In the last post I described how to balance a line using pen and paper. This description was a basic, straightforward approach. In this post, I will enhance it with a few tips and tricks for balancing a line. Also, I will briefly describe how to balance a line using computers and then tell you why I much prefer the paper version. If you have not yet done so, please check out my earlier posts on line balancing.
A Few Pro-Tips on Line Balancing
The Target Cycle Time Is Not a Hard Target
In the last post, we added a target line on the chart for the line balancing. This is usually the target cycle time. Please be aware that this target line is not a hard limit!
We calculated the line by combining the customer demand with the OEE, and then stacked the duration of the tasks underneath. These numbers are probably not precise. The OEE, especially, often has lots of ambiguity, and the customer demand is also somewhat uncertain. The duration of the tasks is usually most precise – if you have a system that you can already measure. In any case, the numbers involved in fitting the task durations to the target are usually rather imprecise.
That means you have wiggle room. If you stack the task durations up, you may have a situation where you only slightly exceed the target. That is probably OK. Based on your uncertainties, a small excess duration may turn out to be no excess at all.
If it turns out to be a problem, you still have options. You could put in some more effort and reduce the duration of one or more of the tasks that exceed your target. In fact, adding a tiny bit of pressure for improvement often helps with the improvement.
Finally, in the unlikely event that it is indeed a problem, and you cannot fix it by improving, you may have to go into overtime to meet the customer demand.
While there is a bit of risk involved, it may be much easier to take the risk than to rearrange the tasks differently and end up with a very wasteful structure where there are lots of gaps and idle waiting time for workers and machines.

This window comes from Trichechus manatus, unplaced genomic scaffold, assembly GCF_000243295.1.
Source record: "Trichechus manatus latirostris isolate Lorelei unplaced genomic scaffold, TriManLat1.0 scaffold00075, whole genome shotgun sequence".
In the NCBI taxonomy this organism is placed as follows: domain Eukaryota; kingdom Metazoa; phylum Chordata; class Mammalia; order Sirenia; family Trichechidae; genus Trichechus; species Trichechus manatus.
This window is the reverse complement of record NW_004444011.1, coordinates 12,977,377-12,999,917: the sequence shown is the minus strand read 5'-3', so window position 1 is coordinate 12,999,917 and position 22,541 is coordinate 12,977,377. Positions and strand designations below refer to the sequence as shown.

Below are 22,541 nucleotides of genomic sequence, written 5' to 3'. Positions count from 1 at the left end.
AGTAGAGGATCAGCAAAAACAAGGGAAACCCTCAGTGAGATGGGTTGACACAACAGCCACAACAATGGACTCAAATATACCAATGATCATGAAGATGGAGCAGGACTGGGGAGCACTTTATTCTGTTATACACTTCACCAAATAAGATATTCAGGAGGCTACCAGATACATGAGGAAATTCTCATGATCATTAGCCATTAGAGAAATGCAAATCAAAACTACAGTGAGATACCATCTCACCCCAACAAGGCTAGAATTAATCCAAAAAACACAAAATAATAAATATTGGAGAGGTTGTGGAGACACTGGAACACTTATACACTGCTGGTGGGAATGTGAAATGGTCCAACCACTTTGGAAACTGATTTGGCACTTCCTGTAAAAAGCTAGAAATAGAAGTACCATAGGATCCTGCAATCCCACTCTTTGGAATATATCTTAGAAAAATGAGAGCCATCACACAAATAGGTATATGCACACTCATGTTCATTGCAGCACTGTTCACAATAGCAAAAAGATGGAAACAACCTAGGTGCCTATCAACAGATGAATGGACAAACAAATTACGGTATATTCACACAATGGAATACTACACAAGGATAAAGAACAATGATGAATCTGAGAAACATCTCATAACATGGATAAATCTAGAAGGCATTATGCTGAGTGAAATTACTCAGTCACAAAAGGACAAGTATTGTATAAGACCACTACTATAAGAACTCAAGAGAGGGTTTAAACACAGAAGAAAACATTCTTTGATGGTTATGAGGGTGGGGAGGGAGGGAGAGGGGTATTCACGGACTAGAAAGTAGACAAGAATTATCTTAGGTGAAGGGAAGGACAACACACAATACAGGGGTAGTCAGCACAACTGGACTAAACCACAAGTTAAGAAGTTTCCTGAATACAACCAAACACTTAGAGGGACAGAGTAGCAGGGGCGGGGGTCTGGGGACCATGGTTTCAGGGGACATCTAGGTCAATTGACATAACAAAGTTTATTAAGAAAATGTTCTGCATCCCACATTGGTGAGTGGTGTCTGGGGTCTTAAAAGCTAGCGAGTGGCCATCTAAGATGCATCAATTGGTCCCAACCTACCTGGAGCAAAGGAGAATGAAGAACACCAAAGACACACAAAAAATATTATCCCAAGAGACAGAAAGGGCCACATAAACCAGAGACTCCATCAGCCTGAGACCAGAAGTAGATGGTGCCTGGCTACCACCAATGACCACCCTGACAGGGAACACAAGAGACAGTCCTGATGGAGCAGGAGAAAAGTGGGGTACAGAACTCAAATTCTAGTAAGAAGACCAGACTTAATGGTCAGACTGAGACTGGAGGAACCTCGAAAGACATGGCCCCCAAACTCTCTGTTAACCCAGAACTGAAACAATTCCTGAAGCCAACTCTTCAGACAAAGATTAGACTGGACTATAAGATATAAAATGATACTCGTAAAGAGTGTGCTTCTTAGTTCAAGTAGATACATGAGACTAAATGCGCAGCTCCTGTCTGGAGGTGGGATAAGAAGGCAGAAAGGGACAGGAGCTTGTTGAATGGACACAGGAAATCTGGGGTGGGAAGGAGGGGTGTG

Overall, if you exceed the target, there may not be a problem in the first place, or you can optimize the durations, or you can do some overtime. All of these may be easier than an alternative rearrangement, so you have to decide which path is the easiest for your situation.
Parallel Processes if Task Time Exceeds Target Time
Please keep in mind that while a small excess may be acceptable, a larger excess may be more problematic. When your cycle time exceeds your takt time, you do have a problem. It may be necessary for you to duplicate an especially slow process so that the combined speed of the two processes meets the target.
Please do so. If you duplicate the process in parallel, your target line for an individual process doubles – or your combined cycle time divides by two. Similarly, if you triple or quadruple the processes, so does the target, or alternatively the cycle time reduces to a third or a fourth. Either way works. In general, if you have n parallel processes with identical speeds, the target line multiplies by n, or alternatively the joint cycle time divides by n. It does become more tricky if the processes are not identical (i.e., a fast one and a slow one). (See Pitfalls of Takt Times.)
Pool Leftover Time at the End
In all likelihood, you will have a few tasks left at the end that are not enough for a full cycle. For machines, that is not a problem. For operators, however, it is an issue. In lean manufacturing, it is considered impolite to let people wait. That is true. Since the last process has lots of waiting time, some shop floor managers distribute the tasks evenly so that everybody has a similar waiting time.
Don’t do it!
While the goal of having nobody wait is valid, in this case it may be the smaller problem. If everybody has additional time, either you produce more than needed (bad), have a group that needs less work hours (acceptable depending on your situation), or have a group that can slack off and work slower (really bad). Working slower than a regular speed may be boring, increase quality problems, and damage worker morale.
Overall, the wisdom at Toyota is to (usually) have one process or worker with less tasks than the others. Preferably, this is also the last process of the line. This has a few advantages.
- The worker has a longer waiting time. Depending on the situation, there may be additional tasks that can be done during this time (e.g., restock line inventory, remove boxes, etc.).
- The waiting time is more obvious, and hence there is more mental pressure to optimize the tasks and reduce their durations so that eventually the line can work with one station less. Hence, it helps with optimizing the processes.
- While we wish that all our workers are young, fit, and able, we do have workers that are older, less able, or temporarily or permanently impaired. This could be anything from back pain and pregnancy. We do have the duty to also provide these people with work, and such a slower task may just be the right thing for temporarily or permanently impaired workers.